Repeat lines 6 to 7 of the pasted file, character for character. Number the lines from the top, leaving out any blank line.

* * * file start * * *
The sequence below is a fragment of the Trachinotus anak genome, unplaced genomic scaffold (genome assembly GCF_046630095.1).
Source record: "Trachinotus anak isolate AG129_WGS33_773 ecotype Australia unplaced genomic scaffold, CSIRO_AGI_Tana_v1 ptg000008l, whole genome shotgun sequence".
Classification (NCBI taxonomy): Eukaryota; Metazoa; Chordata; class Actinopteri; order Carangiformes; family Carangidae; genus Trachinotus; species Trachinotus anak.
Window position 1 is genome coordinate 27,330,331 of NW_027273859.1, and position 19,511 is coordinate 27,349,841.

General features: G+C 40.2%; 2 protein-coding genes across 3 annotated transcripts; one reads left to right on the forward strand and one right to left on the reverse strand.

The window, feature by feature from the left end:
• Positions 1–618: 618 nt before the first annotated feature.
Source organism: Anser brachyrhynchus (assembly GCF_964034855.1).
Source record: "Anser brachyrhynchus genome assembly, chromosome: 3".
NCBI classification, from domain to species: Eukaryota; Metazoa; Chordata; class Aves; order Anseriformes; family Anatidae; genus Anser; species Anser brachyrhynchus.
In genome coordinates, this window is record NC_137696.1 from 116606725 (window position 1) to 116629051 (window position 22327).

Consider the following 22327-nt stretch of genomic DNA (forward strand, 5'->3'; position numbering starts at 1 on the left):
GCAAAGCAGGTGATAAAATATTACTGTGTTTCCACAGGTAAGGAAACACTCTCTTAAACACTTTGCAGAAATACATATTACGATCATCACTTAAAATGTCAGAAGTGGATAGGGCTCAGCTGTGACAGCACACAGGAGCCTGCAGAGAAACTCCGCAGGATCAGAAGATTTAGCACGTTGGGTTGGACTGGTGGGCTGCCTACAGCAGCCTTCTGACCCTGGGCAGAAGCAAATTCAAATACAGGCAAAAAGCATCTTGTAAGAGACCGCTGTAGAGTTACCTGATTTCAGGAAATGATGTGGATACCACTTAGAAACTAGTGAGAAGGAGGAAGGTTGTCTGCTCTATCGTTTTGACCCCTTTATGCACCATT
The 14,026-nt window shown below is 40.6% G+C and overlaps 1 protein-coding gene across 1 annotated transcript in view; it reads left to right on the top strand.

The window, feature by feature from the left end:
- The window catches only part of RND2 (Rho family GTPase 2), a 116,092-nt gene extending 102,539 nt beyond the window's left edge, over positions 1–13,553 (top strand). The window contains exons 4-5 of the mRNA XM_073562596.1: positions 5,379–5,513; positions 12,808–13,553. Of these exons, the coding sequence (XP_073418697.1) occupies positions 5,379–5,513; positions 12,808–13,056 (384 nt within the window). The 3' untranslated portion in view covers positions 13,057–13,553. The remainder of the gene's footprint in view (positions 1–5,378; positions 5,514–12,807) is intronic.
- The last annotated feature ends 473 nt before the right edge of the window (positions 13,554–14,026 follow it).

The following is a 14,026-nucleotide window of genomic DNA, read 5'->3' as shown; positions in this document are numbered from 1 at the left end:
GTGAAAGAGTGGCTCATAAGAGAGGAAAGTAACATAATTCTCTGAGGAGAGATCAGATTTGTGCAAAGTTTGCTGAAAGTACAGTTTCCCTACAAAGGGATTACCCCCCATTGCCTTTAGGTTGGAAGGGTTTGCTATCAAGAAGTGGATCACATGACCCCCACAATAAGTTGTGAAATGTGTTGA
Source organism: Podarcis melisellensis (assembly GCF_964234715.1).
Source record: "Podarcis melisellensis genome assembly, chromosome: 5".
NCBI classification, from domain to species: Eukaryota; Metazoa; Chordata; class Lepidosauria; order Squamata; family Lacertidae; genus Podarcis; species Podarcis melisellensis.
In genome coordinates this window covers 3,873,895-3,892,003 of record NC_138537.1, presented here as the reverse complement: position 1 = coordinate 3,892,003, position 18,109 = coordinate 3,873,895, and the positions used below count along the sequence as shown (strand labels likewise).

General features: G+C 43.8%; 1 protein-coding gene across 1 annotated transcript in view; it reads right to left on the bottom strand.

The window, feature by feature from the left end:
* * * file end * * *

The window, feature by feature from the left end:
• Positions 1–618: 618 nt before the first annotated feature.